Consider the ownership employees will feel in the intranet if they have the ability to publish their own branded newsletters, communicate with other departments and contribute to the front page "news" of the company. The intranet will become a destination for them--the first thing they read in the morning--that also means that the intranet will be a trusted source of information.

Show the Human Side
While revenue may be a welcome side effect of an internal referral competition, it also represents an excellent opportunity to humanize the company for your staff. A lot of companies' value propositions sound like arcane business concepts that have no actual impact on real human beings. The reality is completely opposite. The chances are, your company is one that helps people and businesses succeed--and by extension, the people and families who work with them. You should be constantly communicating that message to your employees.

Otherwise, they your team may view the referral process and brand reputation as a chore. The more clarity they have in regards to how they help the business and consumer community, the more likely they are to become brighter brand beacons. The best brands and referrals are real and heartfelt.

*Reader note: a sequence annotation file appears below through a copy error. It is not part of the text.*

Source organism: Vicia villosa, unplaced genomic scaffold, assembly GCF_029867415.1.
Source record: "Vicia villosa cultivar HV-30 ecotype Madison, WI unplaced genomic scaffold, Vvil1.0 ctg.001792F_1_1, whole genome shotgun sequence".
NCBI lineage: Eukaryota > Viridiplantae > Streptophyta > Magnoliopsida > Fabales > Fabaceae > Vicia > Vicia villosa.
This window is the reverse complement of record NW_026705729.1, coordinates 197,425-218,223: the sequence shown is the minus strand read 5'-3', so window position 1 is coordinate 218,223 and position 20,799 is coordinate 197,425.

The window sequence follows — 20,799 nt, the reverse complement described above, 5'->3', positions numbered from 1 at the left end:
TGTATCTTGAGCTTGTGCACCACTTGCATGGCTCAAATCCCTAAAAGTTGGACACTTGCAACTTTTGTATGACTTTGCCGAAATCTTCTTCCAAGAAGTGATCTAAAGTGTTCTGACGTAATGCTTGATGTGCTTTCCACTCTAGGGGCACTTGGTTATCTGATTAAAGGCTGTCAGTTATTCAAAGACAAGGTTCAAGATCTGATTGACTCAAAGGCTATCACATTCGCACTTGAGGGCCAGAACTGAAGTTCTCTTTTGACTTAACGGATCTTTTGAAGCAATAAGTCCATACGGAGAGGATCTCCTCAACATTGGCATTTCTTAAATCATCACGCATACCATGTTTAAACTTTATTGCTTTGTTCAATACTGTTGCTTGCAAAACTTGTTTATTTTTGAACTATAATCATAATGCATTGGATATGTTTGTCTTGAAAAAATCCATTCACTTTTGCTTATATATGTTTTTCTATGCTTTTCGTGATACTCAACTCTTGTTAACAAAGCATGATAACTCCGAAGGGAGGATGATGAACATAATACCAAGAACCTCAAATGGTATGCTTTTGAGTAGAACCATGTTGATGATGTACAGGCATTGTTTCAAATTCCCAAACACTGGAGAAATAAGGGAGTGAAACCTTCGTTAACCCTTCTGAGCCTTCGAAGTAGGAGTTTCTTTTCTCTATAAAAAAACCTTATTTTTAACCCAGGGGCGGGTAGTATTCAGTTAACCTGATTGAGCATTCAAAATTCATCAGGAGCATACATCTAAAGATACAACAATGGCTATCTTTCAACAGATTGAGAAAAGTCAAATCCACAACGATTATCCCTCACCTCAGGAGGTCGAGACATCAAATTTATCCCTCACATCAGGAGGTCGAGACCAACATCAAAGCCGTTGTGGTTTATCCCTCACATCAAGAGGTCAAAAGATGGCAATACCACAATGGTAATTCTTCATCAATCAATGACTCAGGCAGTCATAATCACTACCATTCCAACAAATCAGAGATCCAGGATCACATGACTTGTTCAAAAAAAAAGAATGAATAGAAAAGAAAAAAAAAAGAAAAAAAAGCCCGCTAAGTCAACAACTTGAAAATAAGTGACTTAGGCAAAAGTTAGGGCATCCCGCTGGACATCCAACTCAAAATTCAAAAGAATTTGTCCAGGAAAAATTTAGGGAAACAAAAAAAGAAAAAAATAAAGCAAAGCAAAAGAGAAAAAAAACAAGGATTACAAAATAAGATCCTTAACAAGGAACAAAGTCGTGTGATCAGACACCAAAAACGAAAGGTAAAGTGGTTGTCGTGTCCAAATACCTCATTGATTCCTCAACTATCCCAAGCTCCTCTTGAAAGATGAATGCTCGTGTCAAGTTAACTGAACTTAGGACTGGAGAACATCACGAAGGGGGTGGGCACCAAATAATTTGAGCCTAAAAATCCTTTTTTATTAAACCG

Reap the Rewards
Building an internal brand is important because you have, by default, designated each and every one of your employees to be bearers of your company's brand. Their actions and perception of your company will directly impact your corporate reputation and brand image.

A positive brand identity leads to loyal customers, strong referral sources and strong internal growth. Bottom line: Take care of your employees and they in turn will take care of your brand.

Burton Goldfield

President and CEO, TriNet

Burton Goldfield is president and CEO of San Leandro, Calif.-based TriNet, an HR outsourcing partner to small businesses. He is responsible for setting TriNet's overall corporate strategy and providing guidance regarding its human capital offerings.

Want to be an Entrepreneur Leadership Network contributor? Apply now to join.

Editor's Pick

Business News

How to Be a Billionaire By 25, According to a College Dropout Turned CEO Worth $1.6 Billion

Austin Russell became the world's youngest self-made billionaire in 2020 at age 25.


Taylor Swift Has a Lucky Number. And She's Not the Only High Performer Who Leans Into Superstitions to Boost Confidence.

Even megastars like Swift need a little extra something to get them in the right mindset when it is game time.

Business Ideas

63 Small Business Ideas to Start in 2024

We put together a list of the best, most profitable small business ideas for entrepreneurs to pursue in 2024.


SEO Trends You Need to Be Aware of Right Now, According to a Seasoned Pro

Navigate the future of search engine optimization to elevate your online presence and drive meaningful engagement.


These 3 Big Tech Companies Offer 6-Figure Salaries and Easy Interviews — Especially If You Follow This Expert's Advice

There are far more candidates than positions, so being strategic on the job hunt is key.

Health & Wellness

4 Habits I Cultivated to Become a Healthier, More Effective Entrepreneur

By the time I hit mid-life, some of my bad habits were becoming a risk to my long-term business goals — and my health. Here's how I was able to change them.